Ireland has said it is “confident” that it could sign a revised global corporate tax agreement that would reduce the corporate rate to 12.5 percent, which has been the cornerstone of its economic policy for two decades.
It raises expectations that Ireland will now join the rest of the world to support a minimum corporate tax rate of 15 per cent worldwide, as EU partners are billing as a make-or-break at an OECD meeting in Paris on Friday. More than 1,130 countries agreed in July to a 15 percent minimum tax worldwide.
Ireland has opposed a deal to set the rate at “at least 15 per cent” for months, but Eamonn Ryan, Ireland’s environment minister, told Irish Radio on Tuesday: “I am optimistic and confident that we can be part of the solution here. “Irish Finance Minister Pascal Donoho told reporters in Luxembourg this week that he would put the revised OECD text in the cabinet on Thursday. A final decision on the Irish position was then expected.
“[The tax issue] It was sacred in Ireland, they had to take a stand on it, ”said the chief executive of a large Irish company.
Ireland is home to US technology giants such as Google, Apple and Facebook, which have bolstered the economy in the years following the financial crisis and become a major source of employment. These companies have welcomed efforts to coordinate global tax regulations.
Although the exact details of the revised OECD text are not yet known, the words “at least” are expected to be omitted, which Irish official sources have repeatedly mentioned as a major sticking point.
Tánaiste or Deputy Prime Minister Leo Varadkar said on Monday that the revised OECD text “answers many concerns, if not all concerns” promoted by Ireland.
The deputy prime minister has in the past raised the possibility of a two-tier system in Ireland, with a rate of 12.5 per cent for small domestic companies. Donoho hoped it would float with EU commissioners this week.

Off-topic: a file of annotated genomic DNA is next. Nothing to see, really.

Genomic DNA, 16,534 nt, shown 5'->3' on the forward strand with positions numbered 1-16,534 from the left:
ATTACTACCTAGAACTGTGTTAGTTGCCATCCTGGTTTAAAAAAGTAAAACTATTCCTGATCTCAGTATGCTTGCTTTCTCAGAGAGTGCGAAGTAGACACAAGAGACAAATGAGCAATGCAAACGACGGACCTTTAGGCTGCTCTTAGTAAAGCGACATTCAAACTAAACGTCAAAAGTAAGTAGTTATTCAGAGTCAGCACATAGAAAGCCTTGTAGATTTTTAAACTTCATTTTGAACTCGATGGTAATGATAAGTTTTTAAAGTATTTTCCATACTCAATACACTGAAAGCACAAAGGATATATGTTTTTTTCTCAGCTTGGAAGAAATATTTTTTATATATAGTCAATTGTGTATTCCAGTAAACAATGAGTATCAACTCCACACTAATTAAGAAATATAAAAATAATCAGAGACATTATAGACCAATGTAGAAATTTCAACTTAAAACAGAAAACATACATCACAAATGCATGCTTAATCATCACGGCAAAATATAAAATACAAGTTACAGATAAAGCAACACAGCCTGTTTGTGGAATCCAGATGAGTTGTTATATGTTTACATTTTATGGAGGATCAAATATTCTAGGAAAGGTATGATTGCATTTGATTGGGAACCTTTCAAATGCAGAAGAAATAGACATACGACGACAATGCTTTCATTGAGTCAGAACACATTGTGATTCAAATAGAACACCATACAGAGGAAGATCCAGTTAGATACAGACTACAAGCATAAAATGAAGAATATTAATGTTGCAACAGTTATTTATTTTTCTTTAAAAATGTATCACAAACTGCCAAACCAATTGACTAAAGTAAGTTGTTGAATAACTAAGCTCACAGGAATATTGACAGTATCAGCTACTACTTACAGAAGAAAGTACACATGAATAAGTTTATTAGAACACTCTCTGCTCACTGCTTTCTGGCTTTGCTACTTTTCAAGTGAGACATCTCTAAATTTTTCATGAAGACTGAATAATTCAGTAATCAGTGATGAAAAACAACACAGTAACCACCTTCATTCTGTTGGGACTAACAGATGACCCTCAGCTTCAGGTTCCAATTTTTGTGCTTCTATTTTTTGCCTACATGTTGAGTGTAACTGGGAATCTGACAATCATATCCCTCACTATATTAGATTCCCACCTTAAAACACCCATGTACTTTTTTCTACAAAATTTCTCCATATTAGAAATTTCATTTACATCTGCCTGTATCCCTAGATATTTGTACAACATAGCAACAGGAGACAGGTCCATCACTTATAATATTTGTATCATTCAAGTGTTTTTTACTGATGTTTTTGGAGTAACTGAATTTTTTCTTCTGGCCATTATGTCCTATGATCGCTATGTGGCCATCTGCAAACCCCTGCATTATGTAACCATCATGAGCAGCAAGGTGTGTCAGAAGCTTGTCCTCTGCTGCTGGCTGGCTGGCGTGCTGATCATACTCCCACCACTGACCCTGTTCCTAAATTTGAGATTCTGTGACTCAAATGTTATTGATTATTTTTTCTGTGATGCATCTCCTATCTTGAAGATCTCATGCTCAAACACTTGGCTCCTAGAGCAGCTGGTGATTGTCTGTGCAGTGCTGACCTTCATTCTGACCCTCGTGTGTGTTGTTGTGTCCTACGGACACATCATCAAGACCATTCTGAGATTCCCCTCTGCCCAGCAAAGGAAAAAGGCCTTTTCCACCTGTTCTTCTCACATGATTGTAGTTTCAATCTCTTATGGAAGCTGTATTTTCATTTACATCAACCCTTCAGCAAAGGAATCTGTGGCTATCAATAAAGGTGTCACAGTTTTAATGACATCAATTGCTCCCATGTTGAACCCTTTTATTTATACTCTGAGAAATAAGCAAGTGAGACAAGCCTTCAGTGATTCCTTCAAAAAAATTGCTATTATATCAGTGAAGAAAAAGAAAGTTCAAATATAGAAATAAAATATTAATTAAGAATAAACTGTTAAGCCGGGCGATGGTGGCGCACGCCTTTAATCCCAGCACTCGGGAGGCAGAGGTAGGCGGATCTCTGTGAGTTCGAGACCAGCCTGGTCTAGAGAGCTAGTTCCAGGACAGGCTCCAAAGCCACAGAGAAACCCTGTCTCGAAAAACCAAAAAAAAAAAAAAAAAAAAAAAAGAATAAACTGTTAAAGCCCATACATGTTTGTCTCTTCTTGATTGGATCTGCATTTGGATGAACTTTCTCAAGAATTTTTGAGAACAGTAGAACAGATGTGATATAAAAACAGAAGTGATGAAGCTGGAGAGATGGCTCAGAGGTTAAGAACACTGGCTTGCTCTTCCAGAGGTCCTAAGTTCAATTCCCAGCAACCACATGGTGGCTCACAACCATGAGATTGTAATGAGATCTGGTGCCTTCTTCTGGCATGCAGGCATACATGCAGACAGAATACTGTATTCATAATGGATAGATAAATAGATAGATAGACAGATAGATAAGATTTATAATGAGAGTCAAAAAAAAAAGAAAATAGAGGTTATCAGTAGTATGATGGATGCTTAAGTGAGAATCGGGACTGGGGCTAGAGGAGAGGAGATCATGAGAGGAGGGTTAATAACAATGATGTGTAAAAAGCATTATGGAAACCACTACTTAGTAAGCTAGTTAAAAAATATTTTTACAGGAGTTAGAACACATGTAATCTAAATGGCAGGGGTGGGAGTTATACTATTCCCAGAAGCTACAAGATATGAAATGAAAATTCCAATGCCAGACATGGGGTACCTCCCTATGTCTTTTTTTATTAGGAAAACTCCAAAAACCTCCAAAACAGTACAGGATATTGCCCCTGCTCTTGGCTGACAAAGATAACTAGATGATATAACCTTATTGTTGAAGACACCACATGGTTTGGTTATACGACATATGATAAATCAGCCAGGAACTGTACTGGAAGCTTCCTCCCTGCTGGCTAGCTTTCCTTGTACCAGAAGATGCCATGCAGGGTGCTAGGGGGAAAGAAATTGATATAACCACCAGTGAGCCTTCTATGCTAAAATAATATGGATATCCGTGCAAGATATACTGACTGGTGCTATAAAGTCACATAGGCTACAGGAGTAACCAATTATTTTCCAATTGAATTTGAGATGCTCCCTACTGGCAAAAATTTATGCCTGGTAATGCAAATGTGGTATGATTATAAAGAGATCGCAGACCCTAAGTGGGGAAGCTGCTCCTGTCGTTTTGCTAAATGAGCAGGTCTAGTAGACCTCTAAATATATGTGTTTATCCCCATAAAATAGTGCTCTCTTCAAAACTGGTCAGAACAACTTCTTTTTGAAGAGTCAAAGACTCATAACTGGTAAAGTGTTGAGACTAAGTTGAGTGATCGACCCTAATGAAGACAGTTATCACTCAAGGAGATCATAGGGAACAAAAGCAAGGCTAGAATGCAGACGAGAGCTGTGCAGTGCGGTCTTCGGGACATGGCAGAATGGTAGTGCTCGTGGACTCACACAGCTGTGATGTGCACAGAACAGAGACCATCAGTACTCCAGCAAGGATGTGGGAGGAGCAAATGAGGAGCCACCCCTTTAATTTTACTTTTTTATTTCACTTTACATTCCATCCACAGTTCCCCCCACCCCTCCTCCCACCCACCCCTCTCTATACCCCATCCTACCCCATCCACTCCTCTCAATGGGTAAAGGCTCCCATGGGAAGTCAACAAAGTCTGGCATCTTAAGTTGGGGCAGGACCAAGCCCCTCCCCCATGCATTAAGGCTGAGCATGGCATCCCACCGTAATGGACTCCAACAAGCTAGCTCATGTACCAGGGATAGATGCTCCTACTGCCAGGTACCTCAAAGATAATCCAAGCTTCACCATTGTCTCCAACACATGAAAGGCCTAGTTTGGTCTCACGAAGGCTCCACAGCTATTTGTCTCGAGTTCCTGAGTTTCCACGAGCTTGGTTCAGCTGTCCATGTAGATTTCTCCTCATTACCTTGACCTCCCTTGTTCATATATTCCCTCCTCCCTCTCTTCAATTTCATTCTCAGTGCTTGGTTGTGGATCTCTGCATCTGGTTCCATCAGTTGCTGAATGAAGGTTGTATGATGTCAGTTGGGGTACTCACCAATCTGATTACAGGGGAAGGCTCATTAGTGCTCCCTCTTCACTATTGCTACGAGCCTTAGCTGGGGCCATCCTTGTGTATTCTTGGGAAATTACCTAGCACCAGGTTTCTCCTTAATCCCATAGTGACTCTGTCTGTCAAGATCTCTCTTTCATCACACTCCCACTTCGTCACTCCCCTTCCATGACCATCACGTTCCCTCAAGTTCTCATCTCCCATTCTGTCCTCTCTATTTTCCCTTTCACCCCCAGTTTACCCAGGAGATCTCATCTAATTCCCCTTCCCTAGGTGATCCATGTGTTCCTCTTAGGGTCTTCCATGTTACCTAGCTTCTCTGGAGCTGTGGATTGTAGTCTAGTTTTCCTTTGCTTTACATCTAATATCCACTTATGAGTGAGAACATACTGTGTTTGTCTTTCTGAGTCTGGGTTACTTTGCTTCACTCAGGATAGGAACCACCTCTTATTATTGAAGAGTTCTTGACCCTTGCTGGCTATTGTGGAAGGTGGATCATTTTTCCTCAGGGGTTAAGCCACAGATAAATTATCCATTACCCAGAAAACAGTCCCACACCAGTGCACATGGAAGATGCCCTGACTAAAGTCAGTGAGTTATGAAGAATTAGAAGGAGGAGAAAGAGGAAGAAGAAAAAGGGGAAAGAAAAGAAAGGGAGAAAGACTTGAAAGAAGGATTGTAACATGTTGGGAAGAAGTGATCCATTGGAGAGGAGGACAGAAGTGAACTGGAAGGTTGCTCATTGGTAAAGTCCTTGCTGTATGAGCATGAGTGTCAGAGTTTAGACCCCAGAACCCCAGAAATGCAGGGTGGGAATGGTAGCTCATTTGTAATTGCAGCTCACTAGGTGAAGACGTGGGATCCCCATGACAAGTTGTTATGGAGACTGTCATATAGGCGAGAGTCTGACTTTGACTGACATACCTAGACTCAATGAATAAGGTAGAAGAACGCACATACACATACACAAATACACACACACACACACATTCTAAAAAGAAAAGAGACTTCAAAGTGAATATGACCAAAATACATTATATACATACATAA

Ian Dria, a senior researcher at the Wilfried Martens Center for European Studies, a think-tank in Brussels, said:
French Finance Minister Bruno Le Maire told reporters in Paris that he “wanted to commend Ireland for the evolution of its position” and warned that it was “now or never” to make a global deal.
“What will happen at the OECD meeting this week will be followed by a meeting in Washington DC and Rome,” he said. “It will determine in the next 15 days or so whether we can get a definite agreement on a new international tax system for the 21st century.”
A handful of countries – especially EU members Estonia and Hungary – will still be out of the deal if an agreement is reached with Ireland. Paolo Gentiloni, the European Union’s economic commissioner, said an agreement could be reached at the G20 early next week or at the end of the month at the OECD meeting in Rome.
In addition to establishing a global corporate tax floor, the plan gives countries the right to levy taxes on large corporations based on revenue generation. “We should not underestimate this technical detail,” Le Maire said.
Friday’s OECD meeting is not yet the end of the road. All signatories need to reach an agreement beyond their legislature, but the United States – where President Joe Biden has a Senate majority – is important. Gentiloni said achieving the OECD’s goal of implementing the new rules by 2023 is “challenging but possible”.